The Summer of Love — the hippie phenomenon centered in San Francisco’s Haight-Ashbury neighborhood — began 50 years ago.
The golden anniversary of this countercultural turning point in 1967, which in some ways defined about half the Baby Boomer generation, is being observed coast to coast, including in Patchogue with a summerlong arts festival running through September.
Other observances are scattered around the globe but also, of course, in San Francisco, where it all began.
“We’re hoping our observance won’t be generated just by us,” says John Cino, curator of the Summer of Love Festival sponsored by the Patchogue Arts Council. “We want other people to join in spontaneously, like it happened 50 years ago.”
While most of the hippies who experienced the original Summer of Love — some of them preferred to be known as “flower children” — are now in their late 60s or early 70s, Cino remembers it from afar. “I was very moved by it though I was only 10 at the time. I had a big sister who was into all that, so it rubbed off on me.”
“All that” was peace and love — the hippie mantra — but also sex, drugs and rock and roll. Communal living contributed to the first of these as 100,000 students and dropouts descended on what became the most famous intersection in the world for a few months. People slept in parks, on the streets and a dozen or more per one-bedroom flat. The drugs — especially LSD and marijuana — were celebrated by such influential figures of the time as Timothy Leary (“Turn on, tune in, drop out.”). That summer and its prelude, the Human Be-in at Golden Gate Park, directly inspired the 1968 Broadway musical “Hair,” according to creators James Rado and Gerome Ragni. “We thought, ‘This is happening in the streets. We want to bring it to the stage,’ ” Rado recalled.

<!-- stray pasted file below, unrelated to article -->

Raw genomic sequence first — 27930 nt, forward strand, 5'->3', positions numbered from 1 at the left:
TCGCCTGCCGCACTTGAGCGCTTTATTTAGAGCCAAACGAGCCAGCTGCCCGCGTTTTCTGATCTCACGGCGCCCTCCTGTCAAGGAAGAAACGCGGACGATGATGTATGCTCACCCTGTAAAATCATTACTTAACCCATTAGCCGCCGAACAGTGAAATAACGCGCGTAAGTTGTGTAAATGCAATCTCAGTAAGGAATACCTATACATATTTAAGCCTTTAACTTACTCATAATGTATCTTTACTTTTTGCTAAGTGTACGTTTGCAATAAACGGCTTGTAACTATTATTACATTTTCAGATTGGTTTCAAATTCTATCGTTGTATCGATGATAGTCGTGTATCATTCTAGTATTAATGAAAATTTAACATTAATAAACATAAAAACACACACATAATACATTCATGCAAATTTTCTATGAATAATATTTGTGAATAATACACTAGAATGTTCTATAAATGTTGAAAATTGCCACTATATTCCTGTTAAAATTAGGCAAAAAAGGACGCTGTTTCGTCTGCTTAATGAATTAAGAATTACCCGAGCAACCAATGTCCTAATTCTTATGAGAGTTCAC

Among the anthems of that summer was Scott McKenzie’s “San Francisco (Be Sure to Wear Flowers in Your Hair)” written by John Phillips of the The Mamas & the Papas, and the Grateful Dead became troubadours of the movement spurred in part by opposition to the Vietnam War and what many regarded as rampant consumerism.
That culturally historic summer is recalled in Patchogue through art exhibits in venues all over the village, not just in galleries, as well as in a “flower power” garden and a community mural and one-night music festival.
In keeping with another popular phrase of the time, “free love,” Patchogue’s “Summer of Love” happenings are free. Far out and right on.
ART You can catch the “Summer of Love” art exhibit through Sunday, June 25, at the Patchogue Arts Council Gallery at 20 Terry St. Around the corner, outdoors at the Patchogue Garden Club, see the sculpture installation on the same theme, running through Sept. 30.
PHOTOS The arts lobby of the Patchogue Theater showcases the work of former Peace Corps photographer Rowland Scherman, who shot the Grammy-winning cover photo for Bob Dylan’s “Greatest Hits, Vol. 1,” as well as shots of Joan Baez, Judy Collins, John Lennon and Yoko Ono, among others. Scherman’s “Sounds of the Sixties” exhibit focuses on music icons of the summer of ’67 — think the Monterey Pop Festival — while across the street at the Patchogue-Medford Library, a second show of his work, “Lens on the Later Sixties” turns to Woodstock and political portraiture, including Robert Kennedy and the Rev. Martin Luther King, each assassinated in 1968. Both shows run through June 30. A mural initiated by John Hollingworth covers the library’s back exterior wall through Labor Day, facing Artspace Gallery, where you can check out “Surreal Abstract Expressions” through June 28, followed by a “Graffiti of War” exhibit through July 15, revisiting the Vietnam War.
FESTIVAL At the Festival di Amor, enjoy an evening of live music, dance, poetry and art amid the “Summer of Love” sculpture garden, 7-10 p.m. Aug 19.
‘THE SUMMER OF LOVE: 1967-2017’
WHEN | WHERE Free events through Sept. 30 in downtown Patchogue
INFO 631-627-8686, patchoguearts.org